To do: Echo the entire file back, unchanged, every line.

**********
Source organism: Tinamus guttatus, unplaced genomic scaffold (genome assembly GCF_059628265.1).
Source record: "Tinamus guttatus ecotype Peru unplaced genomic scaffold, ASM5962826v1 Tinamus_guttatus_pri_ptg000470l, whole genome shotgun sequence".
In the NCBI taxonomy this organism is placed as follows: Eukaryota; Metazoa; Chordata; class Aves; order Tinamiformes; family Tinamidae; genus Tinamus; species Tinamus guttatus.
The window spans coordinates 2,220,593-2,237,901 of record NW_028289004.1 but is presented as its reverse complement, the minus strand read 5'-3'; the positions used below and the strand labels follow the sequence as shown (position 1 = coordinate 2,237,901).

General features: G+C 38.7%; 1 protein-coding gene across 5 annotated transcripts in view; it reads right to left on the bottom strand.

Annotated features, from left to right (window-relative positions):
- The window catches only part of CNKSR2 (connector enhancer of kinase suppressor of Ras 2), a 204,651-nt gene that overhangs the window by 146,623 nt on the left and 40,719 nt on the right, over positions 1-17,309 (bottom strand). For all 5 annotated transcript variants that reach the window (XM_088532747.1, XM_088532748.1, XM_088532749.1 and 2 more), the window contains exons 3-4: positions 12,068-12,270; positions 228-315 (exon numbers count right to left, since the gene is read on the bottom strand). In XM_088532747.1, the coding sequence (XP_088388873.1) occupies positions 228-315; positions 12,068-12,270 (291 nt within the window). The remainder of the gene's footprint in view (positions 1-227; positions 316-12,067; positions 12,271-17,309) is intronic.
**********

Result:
Source organism: Tinamus guttatus, unplaced genomic scaffold (genome assembly GCF_059628265.1).
Source record: "Tinamus guttatus ecotype Peru unplaced genomic scaffold, ASM5962826v1 Tinamus_guttatus_pri_ptg000470l, whole genome shotgun sequence".
In the NCBI taxonomy this organism is placed as follows: Eukaryota; Metazoa; Chordata; class Aves; order Tinamiformes; family Tinamidae; genus Tinamus; species Tinamus guttatus.
The window spans coordinates 2,220,593-2,237,901 of record NW_028289004.1 but is presented as its reverse complement, the minus strand read 5'-3'; the positions used below and the strand labels follow the sequence as shown (position 1 = coordinate 2,237,901).

General features: G+C 38.7%; 1 protein-coding gene across 5 annotated transcripts in view; it reads right to left on the bottom strand.

Annotated features, from left to right (window-relative positions):
- The window catches only part of CNKSR2 (connector enhancer of kinase suppressor of Ras 2), a 204,651-nt gene that overhangs the window by 146,623 nt on the left and 40,719 nt on the right, over positions 1-17,309 (bottom strand). For all 5 annotated transcript variants that reach the window (XM_088532747.1, XM_088532748.1, XM_088532749.1 and 2 more), the window contains exons 3-4: positions 12,068-12,270; positions 228-315 (exon numbers count right to left, since the gene is read on the bottom strand). In XM_088532747.1, the coding sequence (XP_088388873.1) occupies positions 228-315; positions 12,068-12,270 (291 nt within the window). The remainder of the gene's footprint in view (positions 1-227; positions 316-12,067; positions 12,271-17,309) is intronic.